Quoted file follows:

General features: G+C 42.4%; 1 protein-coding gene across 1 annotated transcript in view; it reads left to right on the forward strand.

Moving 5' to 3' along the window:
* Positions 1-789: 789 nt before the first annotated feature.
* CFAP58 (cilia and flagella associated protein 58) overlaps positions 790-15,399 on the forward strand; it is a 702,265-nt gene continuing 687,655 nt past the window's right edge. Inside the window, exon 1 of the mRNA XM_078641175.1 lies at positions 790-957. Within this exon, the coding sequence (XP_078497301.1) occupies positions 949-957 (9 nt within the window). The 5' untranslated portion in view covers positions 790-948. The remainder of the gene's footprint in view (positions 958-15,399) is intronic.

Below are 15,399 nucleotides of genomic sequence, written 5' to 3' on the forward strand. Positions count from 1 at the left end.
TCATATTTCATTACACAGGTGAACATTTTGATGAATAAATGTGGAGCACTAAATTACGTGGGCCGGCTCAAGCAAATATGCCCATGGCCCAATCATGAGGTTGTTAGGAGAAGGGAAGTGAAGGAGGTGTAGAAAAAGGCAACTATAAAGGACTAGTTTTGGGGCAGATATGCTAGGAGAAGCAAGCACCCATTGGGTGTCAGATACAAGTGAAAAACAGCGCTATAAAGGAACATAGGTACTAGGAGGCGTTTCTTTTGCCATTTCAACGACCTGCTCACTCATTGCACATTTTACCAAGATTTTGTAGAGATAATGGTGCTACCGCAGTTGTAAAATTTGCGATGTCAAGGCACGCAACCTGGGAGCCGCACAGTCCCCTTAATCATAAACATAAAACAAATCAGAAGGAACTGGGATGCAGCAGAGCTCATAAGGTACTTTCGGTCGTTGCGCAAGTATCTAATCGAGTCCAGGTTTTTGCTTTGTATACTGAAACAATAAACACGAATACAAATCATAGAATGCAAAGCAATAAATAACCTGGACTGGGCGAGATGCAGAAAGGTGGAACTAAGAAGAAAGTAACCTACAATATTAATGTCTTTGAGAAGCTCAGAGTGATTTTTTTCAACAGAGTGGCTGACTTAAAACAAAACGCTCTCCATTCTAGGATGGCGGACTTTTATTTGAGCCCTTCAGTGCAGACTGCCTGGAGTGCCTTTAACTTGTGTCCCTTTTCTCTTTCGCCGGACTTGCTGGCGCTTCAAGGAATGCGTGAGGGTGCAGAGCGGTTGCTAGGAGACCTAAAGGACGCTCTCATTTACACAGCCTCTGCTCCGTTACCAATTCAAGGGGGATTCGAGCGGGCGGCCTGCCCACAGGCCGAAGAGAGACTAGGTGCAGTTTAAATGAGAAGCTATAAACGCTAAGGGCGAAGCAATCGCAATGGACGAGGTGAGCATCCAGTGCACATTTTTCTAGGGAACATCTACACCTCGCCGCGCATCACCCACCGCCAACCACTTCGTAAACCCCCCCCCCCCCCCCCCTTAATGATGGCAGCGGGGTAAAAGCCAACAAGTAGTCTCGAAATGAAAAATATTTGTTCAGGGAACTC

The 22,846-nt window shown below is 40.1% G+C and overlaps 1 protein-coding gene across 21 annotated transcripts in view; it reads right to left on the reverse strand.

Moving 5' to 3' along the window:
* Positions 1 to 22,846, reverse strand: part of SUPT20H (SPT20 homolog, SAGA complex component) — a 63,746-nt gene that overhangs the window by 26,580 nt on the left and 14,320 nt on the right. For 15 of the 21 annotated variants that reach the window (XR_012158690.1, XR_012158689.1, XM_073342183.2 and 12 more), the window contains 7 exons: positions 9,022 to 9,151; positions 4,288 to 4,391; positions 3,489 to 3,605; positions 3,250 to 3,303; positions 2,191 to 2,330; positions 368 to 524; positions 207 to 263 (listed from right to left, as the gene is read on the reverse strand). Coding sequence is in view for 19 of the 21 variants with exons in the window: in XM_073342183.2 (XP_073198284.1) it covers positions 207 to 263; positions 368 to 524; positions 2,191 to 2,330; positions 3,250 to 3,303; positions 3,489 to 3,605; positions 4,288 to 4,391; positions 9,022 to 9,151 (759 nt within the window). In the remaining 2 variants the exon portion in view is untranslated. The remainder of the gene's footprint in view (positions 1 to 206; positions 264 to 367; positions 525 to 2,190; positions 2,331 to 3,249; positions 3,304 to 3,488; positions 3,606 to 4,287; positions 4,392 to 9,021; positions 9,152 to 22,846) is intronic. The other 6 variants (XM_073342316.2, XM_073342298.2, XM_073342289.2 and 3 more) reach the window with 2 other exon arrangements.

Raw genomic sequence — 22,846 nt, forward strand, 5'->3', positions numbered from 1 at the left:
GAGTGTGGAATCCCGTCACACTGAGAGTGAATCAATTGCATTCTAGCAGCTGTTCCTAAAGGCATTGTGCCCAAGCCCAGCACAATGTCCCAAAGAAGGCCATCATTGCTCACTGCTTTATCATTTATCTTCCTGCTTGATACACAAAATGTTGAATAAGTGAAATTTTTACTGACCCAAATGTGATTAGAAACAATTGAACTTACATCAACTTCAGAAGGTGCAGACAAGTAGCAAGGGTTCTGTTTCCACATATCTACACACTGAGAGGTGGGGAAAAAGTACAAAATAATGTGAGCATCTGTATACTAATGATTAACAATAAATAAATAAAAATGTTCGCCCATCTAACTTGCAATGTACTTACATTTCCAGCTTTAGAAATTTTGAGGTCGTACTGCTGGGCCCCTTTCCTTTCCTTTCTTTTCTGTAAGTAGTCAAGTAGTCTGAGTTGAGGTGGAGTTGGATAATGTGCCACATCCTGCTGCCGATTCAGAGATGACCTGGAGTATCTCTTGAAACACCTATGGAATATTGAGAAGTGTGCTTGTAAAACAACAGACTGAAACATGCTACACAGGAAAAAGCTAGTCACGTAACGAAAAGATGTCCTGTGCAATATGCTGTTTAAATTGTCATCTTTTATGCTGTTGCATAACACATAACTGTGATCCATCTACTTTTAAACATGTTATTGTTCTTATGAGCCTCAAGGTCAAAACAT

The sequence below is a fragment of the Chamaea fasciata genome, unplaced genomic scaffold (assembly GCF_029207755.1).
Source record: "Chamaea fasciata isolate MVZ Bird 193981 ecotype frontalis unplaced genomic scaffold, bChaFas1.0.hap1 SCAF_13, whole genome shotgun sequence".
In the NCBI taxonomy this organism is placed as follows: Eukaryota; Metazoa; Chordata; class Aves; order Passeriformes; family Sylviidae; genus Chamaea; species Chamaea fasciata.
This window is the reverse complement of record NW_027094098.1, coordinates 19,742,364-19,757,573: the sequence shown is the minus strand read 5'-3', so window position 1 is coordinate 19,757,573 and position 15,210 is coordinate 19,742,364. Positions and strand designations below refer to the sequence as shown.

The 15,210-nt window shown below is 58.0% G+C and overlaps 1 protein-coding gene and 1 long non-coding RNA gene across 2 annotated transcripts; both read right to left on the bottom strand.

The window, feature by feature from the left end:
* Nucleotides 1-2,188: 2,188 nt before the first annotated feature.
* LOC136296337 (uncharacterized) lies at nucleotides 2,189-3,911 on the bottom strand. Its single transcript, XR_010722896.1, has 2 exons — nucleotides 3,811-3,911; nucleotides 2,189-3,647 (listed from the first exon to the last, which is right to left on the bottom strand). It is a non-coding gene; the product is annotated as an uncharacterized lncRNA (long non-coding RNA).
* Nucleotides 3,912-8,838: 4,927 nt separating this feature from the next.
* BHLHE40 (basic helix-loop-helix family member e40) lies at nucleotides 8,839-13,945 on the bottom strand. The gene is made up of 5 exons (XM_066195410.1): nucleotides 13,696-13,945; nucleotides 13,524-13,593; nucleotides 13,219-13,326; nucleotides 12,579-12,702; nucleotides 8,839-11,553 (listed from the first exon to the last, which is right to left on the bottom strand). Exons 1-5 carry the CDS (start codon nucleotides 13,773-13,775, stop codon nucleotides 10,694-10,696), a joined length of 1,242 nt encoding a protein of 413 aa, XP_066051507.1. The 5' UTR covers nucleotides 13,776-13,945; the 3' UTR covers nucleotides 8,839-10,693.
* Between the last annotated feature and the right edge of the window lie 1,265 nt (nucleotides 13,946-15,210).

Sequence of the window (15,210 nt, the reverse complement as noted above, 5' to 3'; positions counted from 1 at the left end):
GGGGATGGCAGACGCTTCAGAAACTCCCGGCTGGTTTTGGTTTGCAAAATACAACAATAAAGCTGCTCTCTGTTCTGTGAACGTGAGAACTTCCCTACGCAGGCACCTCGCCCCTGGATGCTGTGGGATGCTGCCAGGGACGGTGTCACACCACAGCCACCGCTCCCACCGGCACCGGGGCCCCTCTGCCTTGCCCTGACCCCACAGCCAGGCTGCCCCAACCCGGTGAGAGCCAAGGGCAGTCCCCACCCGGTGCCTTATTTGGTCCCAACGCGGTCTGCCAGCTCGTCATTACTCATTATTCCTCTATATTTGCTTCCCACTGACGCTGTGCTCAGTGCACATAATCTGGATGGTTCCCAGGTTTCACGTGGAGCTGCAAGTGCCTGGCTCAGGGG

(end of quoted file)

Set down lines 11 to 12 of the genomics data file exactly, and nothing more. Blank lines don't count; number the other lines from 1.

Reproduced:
GAGTGTGGAATCCCGTCACACTGAGAGTGAATCAATTGCATTCTAGCAGCTGTTCCTAAAGGCATTGTGCCCAAGCCCAGCACAATGTCCCAAAGAAGGCCATCATTGCTCACTGCTTTATCATTTATCTTCCTGCTTGATACACAAAATGTTGAATAAGTGAAATTTTTACTGACCCAAATGTGATTAGAAACAATTGAACTTACATCAACTTCAGAAGGTGCAGACAAGTAGCAAGGGTTCTGTTTCCACATATCTACACACTGAGAGGTGGGGAAAAAGTACAAAATAATGTGAGCATCTGTATACTAATGATTAACAATAAATAAATAAAAATGTTCGCCCATCTAACTTGCAATGTACTTACATTTCCAGCTTTAGAAATTTTGAGGTCGTACTGCTGGGCCCCTTTCCTTTCCTTTCTTTTCTGTAAGTAGTCAAGTAGTCTGAGTTGAGGTGGAGTTGGATAATGTGCCACATCCTGCTGCCGATTCAGAGATGACCTGGAGTATCTCTTGAAACACCTATGGAATATTGAGAAGTGTGCTTGTAAAACAACAGACTGAAACATGCTACACAGGAAAAAGCTAGTCACGTAACGAAAAGATGTCCTGTGCAATATGCTGTTTAAATTGTCATCTTTTATGCTGTTGCATAACACATAACTGTGATCCATCTACTTTTAAACATGTTATTGTTCTTATGAGCCTCAAGGTCAAAACAT

The sequence below is a fragment of the Chamaea fasciata genome, unplaced genomic scaffold (assembly GCF_029207755.1).